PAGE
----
With the removal of 8,500 Israeli settlers almost complete, Israel's occupation of Gaza has effectively come to an end. With the world watching the closing chapter on television, Israeli forces evicted the most reluctant of Gaza's settlers — and some of their supporters from the West Bank who joined them for the occasion — in scenes that mixed emotion and determination on all sides.
At its core, however, what is taking place is the implementation of a political decision made by Israel's Prime Minister, Ariel Sharon. Sharon's strategy has always been doing what he thinks is needed to make Israel secure. His chief tactic for more than 20 years had been building and expanding Israeli settlements in Gaza and the West Bank
Now, after more than four years of fighting Palestinians during the Intifada, any argument that protecting and maintaining Israel's 21 settlements in Gaza as necessary for Israel's security had become unsupportable. Sharon's tactical response, given the breakdown in peace negotiations, was to unilaterally withdraw from Gaza.
Whether this move will strengthen Sharon's desire to hold onto more West Bank settlements, as some have suggested, is a question for another day. The main result of Israeli withdrawal is its impact on the Palestinians who live in Gaza and on Palestinian political leaders who soon will have to bear responsibility for running the place.
Arguments about whether the Palestinians "drove" Israelis out or whether they "withdrew" remain for historians to worry about. The issue now comes down to political control and who wields it among the Palestinians. Can Mahmoud Abbas, the elected President of the Palestinian Authority, exert leadership in Gaza? Can Abbas stand up to Hamas? Will Hamas and Islamic Jihad stop their terrorist activities and become part of the mainstream political fabric in Gaza?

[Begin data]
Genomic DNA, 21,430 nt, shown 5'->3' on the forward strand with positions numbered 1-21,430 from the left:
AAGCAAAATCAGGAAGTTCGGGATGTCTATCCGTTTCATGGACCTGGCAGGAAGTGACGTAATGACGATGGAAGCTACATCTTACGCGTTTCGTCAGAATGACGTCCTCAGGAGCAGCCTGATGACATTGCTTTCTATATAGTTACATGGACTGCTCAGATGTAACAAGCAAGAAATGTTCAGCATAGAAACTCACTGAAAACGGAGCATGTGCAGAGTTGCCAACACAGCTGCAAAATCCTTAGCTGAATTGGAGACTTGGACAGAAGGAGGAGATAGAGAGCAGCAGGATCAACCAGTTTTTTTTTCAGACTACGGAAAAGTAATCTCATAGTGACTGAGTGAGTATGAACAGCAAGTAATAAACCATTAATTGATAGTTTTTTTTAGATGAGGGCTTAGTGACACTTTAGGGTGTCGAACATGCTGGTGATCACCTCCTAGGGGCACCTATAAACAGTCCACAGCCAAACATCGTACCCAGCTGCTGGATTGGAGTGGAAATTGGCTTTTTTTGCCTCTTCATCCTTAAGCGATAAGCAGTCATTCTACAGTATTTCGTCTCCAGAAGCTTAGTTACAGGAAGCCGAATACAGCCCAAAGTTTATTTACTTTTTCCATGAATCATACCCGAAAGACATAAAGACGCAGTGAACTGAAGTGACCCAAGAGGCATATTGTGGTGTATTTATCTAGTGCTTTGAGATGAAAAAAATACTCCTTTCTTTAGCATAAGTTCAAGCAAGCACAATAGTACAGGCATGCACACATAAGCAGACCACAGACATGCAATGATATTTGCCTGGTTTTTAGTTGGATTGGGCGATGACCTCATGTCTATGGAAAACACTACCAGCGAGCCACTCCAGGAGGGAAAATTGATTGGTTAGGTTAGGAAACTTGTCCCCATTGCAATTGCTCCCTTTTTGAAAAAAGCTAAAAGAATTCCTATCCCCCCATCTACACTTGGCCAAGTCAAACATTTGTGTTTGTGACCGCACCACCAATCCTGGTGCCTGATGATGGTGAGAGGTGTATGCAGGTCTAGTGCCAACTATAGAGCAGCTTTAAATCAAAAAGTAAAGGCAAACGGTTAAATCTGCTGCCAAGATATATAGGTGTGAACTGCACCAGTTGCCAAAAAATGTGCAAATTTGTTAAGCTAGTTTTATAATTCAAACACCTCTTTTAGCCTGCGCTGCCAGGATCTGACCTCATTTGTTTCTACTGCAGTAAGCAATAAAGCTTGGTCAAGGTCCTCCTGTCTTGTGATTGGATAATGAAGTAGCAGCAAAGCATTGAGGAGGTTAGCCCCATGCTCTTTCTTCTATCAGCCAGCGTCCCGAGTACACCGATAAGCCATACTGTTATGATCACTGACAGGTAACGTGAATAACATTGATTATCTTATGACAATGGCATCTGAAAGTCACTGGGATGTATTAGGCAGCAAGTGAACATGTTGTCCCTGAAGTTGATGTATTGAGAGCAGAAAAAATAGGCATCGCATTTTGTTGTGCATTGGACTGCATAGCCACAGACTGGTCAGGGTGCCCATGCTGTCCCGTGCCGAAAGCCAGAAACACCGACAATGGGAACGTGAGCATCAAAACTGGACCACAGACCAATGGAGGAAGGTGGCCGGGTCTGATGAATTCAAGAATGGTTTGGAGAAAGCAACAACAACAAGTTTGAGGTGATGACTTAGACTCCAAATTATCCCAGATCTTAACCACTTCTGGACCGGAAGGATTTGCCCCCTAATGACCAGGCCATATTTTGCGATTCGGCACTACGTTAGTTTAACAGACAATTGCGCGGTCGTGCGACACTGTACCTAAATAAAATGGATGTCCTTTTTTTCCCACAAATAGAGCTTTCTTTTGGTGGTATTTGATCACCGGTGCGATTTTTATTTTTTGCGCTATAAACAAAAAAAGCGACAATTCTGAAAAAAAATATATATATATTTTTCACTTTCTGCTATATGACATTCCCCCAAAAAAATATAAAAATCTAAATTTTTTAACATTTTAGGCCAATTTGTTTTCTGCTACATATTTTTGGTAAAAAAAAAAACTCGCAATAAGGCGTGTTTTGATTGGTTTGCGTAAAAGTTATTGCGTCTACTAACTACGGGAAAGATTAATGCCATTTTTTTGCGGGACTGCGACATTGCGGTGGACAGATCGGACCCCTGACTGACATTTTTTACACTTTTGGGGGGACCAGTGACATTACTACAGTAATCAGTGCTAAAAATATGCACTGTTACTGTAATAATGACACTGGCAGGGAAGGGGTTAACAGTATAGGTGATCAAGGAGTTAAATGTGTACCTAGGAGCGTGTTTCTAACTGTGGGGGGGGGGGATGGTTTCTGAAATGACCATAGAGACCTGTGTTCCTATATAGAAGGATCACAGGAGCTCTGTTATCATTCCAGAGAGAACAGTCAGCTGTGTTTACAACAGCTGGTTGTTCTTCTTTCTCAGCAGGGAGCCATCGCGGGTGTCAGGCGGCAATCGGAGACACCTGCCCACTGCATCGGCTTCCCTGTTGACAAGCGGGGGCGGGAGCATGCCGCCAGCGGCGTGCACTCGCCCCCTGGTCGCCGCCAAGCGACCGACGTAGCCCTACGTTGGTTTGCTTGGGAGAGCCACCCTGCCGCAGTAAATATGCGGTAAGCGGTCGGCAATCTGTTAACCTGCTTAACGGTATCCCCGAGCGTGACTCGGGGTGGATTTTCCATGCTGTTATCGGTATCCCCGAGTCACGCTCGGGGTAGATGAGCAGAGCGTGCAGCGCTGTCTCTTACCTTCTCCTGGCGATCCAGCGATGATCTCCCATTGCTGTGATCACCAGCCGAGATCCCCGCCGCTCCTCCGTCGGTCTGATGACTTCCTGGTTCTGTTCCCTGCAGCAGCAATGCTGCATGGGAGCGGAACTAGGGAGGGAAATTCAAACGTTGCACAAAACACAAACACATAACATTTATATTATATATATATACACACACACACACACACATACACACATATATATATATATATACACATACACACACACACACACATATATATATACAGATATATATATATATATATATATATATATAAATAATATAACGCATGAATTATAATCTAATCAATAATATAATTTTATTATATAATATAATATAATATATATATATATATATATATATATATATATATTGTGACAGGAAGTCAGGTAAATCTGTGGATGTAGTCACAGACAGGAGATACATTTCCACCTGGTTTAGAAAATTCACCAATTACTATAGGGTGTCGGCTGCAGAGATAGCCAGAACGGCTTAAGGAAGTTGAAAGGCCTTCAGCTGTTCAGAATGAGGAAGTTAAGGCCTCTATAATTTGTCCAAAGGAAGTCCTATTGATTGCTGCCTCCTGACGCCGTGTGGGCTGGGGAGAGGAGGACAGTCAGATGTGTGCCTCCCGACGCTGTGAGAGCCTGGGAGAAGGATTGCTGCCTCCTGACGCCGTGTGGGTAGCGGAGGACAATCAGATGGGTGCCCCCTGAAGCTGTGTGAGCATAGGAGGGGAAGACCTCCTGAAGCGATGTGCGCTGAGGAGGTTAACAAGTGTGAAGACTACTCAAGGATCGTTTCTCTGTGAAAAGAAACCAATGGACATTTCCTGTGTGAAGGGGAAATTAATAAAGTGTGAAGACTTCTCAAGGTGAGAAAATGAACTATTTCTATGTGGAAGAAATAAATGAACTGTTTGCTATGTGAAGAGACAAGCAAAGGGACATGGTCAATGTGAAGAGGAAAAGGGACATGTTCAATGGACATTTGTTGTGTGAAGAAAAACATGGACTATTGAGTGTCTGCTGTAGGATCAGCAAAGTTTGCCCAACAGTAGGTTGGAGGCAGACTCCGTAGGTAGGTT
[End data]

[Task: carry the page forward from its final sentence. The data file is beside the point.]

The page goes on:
In a region where leaders who take strong stands have to worry not only about the next election but also about staying alive (Egypt's Anwar Sadat and Israel's Yitzhak Rabin) it is an open question whether Mahmoud Abbas can do the job.
The Bush administration and the international community are taking some steps to get the Palestinians ready to govern Gaza but no amount of outside help will be enough if local leaders can't come together for the benefit of the 1.3 million who live there, most of them in poverty-stricken conditions.
Washington has had a 3-star U.S. Army General, William Ward, in the region for months trying to reshape Palestinian security services. The former President of the World Bank, James Wolfensohn, is on the scene working on political and economic issues.
Meanwhile, Israeli and Palestinian officials have also been meeting to work out critical issues related to border crossings, the movement of Palestinians between Gaza and the West Bank and the opening of an airport and a seaport.
To illustrate just how difficult it can be to solve seemingly easy problems, it took Jewish- American businessmen to come up with $14 million in private money to prevent greenhouses in former Israeli settlements from being torn down.
This compromise allowed 4,000 Palestinians to have jobs growing flowers, fruits and vegetables in the already existing greenhouses, rather than spend millions more to tear down and rebuild the same infrastructure. This solution was needed because the Palestinians refused to allow U.S. government aid money to be used for the same purpose.
The struggle for political control between various factions in Gaza — Hamas, Fatah and others — is to be expected, even welcomed. At some point, however, someone needs to lead.
"All politics is local" is a familiar phrase in American politics and it holds true in Gaza as well. Who's in charge of health care, education and who is providing jobs will soon become the most important questions for Gazans. Simply blaming current troubles on the area's former occupiers will not be sufficient if Palestinians are ever to become citizens of a state called Palestine.
Charles M. Wolfson